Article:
MCC-DC 45th anniversary gala dinner/dance
Saturday, May 21
National Press Club
529 14th St., N.W.
Attract Millennials! Keep long-time parishioners engaged! Embrace technology! But don’t alienate traditionalists! Demands on clergy in any church these days are demanding, but for traditionally LGBT churches, there are additional factors.
“We’re human, we have ups and downs and highs and lows just like everybody else,” says Rev. Cathy Alexander, associate pastor at the Metropolitan Community Church of Washington, the city’s oldest and largest mostly LGBT church which is celebrating its 45th anniversary this year with a series of events. “I try to make sure I minister from a place of abundance and overflowing rather than need. For me, it’s super encouraging when I see spiritual light in somebody’s eyes.”
The year-long celebration culminates this weekend with a dinner and dance Saturday night at the National Press Club in which senior pastor Rev. Dwayne Johnson says members are “planning to eat and dance the night away.” On Sunday, May 22, Rev. Candace Shultis, who was on staff at MCC-D.C. from 1983-2007, will return to preach at the 9 and 11 a.m. services. Long-time member Cecelia Hayden Smith coordinated a history project in which over the last 45 days, people from the church’s past have shared their testimonies at mccdc.com and in daily e-blasts to the congregation.
Known colloquially as MCC-D.C., the church is part of the Universal Fellowship of Metropolitan Community Churches, a large denomination with a special ministry to LGBT believers. The D.C. church’s roots go back to 1970 when a group started meeting as Community Church of Washington. The church was chartered as an MCC church on May 11, 1971. Membership peaked around the turn of the millennium when it wasn’t uncommon for 500 or more people to come through the doors on an average Sunday.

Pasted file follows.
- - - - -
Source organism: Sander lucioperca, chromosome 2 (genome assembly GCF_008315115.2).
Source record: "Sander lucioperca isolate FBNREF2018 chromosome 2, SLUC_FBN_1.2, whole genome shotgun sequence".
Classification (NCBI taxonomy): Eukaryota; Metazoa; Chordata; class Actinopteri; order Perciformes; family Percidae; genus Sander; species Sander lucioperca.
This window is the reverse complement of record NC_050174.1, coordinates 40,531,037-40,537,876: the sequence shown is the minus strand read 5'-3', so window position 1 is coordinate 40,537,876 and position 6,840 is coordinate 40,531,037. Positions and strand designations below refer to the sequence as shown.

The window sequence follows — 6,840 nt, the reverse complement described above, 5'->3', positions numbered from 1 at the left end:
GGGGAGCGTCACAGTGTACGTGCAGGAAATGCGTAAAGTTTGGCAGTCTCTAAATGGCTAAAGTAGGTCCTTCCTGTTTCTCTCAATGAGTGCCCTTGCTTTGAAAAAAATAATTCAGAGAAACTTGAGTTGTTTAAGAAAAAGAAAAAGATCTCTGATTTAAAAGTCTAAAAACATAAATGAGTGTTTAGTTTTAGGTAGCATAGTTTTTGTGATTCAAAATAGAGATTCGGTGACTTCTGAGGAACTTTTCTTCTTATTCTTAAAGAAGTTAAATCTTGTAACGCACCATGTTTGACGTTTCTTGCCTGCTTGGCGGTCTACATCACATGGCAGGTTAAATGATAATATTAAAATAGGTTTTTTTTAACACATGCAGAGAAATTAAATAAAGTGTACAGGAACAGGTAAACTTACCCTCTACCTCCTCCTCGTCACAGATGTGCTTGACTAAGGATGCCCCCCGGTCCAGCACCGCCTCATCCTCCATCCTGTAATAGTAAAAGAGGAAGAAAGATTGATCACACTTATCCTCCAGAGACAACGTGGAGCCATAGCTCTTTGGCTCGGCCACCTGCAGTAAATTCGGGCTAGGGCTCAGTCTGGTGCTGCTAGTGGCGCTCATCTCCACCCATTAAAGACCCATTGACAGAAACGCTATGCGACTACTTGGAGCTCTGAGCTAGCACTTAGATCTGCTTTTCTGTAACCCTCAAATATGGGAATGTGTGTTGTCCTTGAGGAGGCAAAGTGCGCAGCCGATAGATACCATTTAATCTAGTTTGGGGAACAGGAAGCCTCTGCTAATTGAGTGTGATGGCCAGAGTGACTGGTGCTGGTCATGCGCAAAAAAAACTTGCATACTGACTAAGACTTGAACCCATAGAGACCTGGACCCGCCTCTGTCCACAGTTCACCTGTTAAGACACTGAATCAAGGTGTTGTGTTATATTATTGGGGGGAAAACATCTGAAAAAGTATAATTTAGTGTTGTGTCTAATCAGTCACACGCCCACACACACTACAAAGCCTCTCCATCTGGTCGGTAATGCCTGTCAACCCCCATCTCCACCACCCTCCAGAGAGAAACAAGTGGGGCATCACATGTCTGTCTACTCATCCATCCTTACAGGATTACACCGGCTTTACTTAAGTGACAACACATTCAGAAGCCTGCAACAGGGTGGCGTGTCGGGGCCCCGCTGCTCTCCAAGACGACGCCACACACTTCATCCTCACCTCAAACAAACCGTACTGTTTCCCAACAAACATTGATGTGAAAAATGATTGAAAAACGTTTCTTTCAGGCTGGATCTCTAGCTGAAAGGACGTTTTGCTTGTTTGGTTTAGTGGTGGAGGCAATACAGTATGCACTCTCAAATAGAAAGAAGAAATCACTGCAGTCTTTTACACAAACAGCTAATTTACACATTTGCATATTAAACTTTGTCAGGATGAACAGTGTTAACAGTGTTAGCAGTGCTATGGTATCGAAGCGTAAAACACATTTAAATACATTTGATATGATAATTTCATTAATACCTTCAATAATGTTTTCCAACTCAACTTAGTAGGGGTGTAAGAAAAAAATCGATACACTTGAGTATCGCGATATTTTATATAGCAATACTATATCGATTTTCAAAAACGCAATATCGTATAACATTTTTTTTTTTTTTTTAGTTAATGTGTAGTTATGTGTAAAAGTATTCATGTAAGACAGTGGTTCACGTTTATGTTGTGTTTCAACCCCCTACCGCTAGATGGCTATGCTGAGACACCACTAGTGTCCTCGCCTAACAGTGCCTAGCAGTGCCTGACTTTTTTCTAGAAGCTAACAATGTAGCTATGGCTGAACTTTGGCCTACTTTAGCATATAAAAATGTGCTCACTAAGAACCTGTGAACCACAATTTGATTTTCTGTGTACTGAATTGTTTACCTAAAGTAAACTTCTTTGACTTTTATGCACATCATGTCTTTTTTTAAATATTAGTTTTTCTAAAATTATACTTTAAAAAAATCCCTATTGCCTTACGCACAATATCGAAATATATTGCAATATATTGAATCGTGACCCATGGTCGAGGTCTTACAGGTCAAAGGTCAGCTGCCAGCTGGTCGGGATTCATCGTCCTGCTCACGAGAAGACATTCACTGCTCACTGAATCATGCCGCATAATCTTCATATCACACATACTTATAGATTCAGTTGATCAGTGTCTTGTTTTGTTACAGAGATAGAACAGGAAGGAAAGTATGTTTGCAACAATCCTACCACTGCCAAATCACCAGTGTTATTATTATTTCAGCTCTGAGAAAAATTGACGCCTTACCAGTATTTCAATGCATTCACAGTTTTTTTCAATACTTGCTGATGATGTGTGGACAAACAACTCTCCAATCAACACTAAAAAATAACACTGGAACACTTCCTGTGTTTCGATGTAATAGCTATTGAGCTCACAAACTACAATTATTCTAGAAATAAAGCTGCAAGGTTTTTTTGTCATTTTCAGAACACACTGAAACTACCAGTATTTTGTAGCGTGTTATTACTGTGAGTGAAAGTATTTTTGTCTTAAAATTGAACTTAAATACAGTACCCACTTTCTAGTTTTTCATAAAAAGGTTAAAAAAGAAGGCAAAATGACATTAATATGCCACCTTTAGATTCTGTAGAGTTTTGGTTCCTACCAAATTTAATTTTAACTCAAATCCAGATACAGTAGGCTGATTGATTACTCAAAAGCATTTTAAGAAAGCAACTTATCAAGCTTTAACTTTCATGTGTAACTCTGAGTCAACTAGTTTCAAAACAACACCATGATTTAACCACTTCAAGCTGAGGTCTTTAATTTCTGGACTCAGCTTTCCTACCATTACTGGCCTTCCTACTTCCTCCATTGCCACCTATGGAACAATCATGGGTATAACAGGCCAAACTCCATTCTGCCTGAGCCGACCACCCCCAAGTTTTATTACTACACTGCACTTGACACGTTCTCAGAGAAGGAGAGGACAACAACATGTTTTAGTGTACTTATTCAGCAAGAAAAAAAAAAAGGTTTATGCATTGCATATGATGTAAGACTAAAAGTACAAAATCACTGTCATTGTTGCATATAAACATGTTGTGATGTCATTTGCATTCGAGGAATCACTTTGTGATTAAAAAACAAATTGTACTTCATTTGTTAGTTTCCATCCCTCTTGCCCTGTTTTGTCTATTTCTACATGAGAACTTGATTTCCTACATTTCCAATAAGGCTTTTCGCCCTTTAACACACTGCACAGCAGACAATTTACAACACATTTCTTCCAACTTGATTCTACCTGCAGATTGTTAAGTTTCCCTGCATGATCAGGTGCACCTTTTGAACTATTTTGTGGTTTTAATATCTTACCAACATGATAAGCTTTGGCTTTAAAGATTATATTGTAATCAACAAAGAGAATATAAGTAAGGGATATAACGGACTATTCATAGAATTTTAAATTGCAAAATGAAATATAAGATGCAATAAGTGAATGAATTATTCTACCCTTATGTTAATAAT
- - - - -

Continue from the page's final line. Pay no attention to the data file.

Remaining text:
But with most mainline protestant denominations in Washington now welcoming gays, attendance at MCC-D.C. has waned with average Sunday attendance hovering around 210.
Johnson says this is not necessarily a bad thing.
“Part of our early mission was to change society, to transform the world and ourselves and MCC accomplished that on many levels,” Johnson says. “Yes, more churches are welcoming now but that’s not a loss for us. That speaks to the power of our message and the work we’ve done. We applaud other churches who make it possible for more people to find love and God, so all of that is good. But yes, it does make our job a different challenge.”
Other challenges range from MCC-specific matters such as parking issues, street closings for major city events and marathons often held on Sunday mornings, a maturing membership base and more to issues common to churches of all kinds — engaging Millennials and influencing visitors who approach church membership with a consumer mentality. In 2010-2012 as same-sex marriage became increasingly available, Johnson says there were more weddings than he could humanly conduct without neglecting other aspects of ministry. There were often 50-60 a year held at the church then. It’s now tapered off to a more manageable 15-20 annually.
Johnson says the church will continue to meet needs if members there keep a few key points in mind.
“We’re conditioned culturally to be shoppers and consumers so people carry that mentality with them when they go to restaurants or wherever,” he says. “But it’s so important when people come here that they experience the presence of God and for there to be authenticity and integrity and for them to be spiritually grounded. It’s not a shopping experience. It’s a God experience.”